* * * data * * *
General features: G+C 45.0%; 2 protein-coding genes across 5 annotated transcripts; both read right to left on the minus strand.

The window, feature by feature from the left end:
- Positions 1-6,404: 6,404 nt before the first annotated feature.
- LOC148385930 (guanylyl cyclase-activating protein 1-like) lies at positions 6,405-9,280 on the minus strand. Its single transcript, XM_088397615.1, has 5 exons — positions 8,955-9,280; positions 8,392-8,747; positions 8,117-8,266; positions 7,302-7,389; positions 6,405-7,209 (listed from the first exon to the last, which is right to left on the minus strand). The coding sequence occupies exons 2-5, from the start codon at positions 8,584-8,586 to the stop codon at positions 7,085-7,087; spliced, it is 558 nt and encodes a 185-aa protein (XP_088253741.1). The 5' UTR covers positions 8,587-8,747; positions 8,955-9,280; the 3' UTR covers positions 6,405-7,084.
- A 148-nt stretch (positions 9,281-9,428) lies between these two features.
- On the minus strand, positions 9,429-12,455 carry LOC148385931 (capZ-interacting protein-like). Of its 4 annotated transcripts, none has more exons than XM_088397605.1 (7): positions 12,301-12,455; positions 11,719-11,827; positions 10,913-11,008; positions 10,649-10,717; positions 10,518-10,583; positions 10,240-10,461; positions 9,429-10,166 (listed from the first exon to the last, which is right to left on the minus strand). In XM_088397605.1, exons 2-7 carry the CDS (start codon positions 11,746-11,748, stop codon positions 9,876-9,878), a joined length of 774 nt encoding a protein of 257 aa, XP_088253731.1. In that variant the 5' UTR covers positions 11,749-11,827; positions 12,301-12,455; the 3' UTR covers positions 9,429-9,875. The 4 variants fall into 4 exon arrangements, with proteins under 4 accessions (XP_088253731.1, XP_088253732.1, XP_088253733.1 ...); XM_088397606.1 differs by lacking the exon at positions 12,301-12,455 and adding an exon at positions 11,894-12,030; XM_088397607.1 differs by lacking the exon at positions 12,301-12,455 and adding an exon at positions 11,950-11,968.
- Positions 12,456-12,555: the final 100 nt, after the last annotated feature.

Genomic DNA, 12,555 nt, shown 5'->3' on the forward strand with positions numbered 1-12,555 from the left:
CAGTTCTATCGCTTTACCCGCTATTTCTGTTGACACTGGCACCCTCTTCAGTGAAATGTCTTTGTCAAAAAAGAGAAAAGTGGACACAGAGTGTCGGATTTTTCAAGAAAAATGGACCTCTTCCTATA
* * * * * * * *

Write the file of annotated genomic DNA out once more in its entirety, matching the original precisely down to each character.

General features: G+C 45.0%; 2 protein-coding genes across 5 annotated transcripts; both read right to left on the minus strand.

The window, feature by feature from the left end:
- Positions 1-6,404: 6,404 nt before the first annotated feature.
- LOC148385930 (guanylyl cyclase-activating protein 1-like) lies at positions 6,405-9,280 on the minus strand. Its single transcript, XM_088397615.1, has 5 exons — positions 8,955-9,280; positions 8,392-8,747; positions 8,117-8,266; positions 7,302-7,389; positions 6,405-7,209 (listed from the first exon to the last, which is right to left on the minus strand). The coding sequence occupies exons 2-5, from the start codon at positions 8,584-8,586 to the stop codon at positions 7,085-7,087; spliced, it is 558 nt and encodes a 185-aa protein (XP_088253741.1). The 5' UTR covers positions 8,587-8,747; positions 8,955-9,280; the 3' UTR covers positions 6,405-7,084.
- A 148-nt stretch (positions 9,281-9,428) lies between these two features.
- On the minus strand, positions 9,429-12,455 carry LOC148385931 (capZ-interacting protein-like). Of its 4 annotated transcripts, none has more exons than XM_088397605.1 (7): positions 12,301-12,455; positions 11,719-11,827; positions 10,913-11,008; positions 10,649-10,717; positions 10,518-10,583; positions 10,240-10,461; positions 9,429-10,166 (listed from the first exon to the last, which is right to left on the minus strand). In XM_088397605.1, exons 2-7 carry the CDS (start codon positions 11,746-11,748, stop codon positions 9,876-9,878), a joined length of 774 nt encoding a protein of 257 aa, XP_088253731.1. In that variant the 5' UTR covers positions 11,749-11,827; positions 12,301-12,455; the 3' UTR covers positions 9,429-9,875. The 4 variants fall into 4 exon arrangements, with proteins under 4 accessions (XP_088253731.1, XP_088253732.1, XP_088253733.1 ...); XM_088397606.1 differs by lacking the exon at positions 12,301-12,455 and adding an exon at positions 11,894-12,030; XM_088397607.1 differs by lacking the exon at positions 12,301-12,455 and adding an exon at positions 11,950-11,968.
- Positions 12,456-12,555: the final 100 nt, after the last annotated feature.

Genomic DNA, 12,555 nt, shown 5'->3' on the forward strand with positions numbered 1-12,555 from the left:
CAGTTCTATCGCTTTACCCGCTATTTCTGTTGACACTGGCACCCTCTTCAGTGAAATGTCTTTGTCAAAAAAGAGAAAAGTGGACACAGAGTGTCGGATTTTTCAAGAAAAATGGACCTCTTCCTATA